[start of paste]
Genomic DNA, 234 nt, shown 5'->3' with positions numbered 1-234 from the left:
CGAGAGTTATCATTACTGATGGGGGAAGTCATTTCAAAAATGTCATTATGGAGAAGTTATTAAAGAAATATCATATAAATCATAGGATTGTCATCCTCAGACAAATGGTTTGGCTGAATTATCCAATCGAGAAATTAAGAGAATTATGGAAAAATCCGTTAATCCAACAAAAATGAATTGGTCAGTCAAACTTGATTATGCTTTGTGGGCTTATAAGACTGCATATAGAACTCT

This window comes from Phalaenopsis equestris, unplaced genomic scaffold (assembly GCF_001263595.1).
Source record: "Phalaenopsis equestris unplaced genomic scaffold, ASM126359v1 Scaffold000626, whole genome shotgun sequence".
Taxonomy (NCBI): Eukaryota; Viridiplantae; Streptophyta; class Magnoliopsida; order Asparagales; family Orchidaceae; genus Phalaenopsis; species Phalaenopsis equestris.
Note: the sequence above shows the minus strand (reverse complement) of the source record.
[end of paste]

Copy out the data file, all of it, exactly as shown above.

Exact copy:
Genomic DNA, 234 nt, shown 5'->3' with positions numbered 1-234 from the left:
CGAGAGTTATCATTACTGATGGGGGAAGTCATTTCAAAAATGTCATTATGGAGAAGTTATTAAAGAAATATCATATAAATCATAGGATTGTCATCCTCAGACAAATGGTTTGGCTGAATTATCCAATCGAGAAATTAAGAGAATTATGGAAAAATCCGTTAATCCAACAAAAATGAATTGGTCAGTCAAACTTGATTATGCTTTGTGGGCTTATAAGACTGCATATAGAACTCT

This window comes from Phalaenopsis equestris, unplaced genomic scaffold (assembly GCF_001263595.1).
Source record: "Phalaenopsis equestris unplaced genomic scaffold, ASM126359v1 Scaffold000626, whole genome shotgun sequence".
Taxonomy (NCBI): Eukaryota; Viridiplantae; Streptophyta; class Magnoliopsida; order Asparagales; family Orchidaceae; genus Phalaenopsis; species Phalaenopsis equestris.
Note: the sequence above shows the minus strand (reverse complement) of the source record.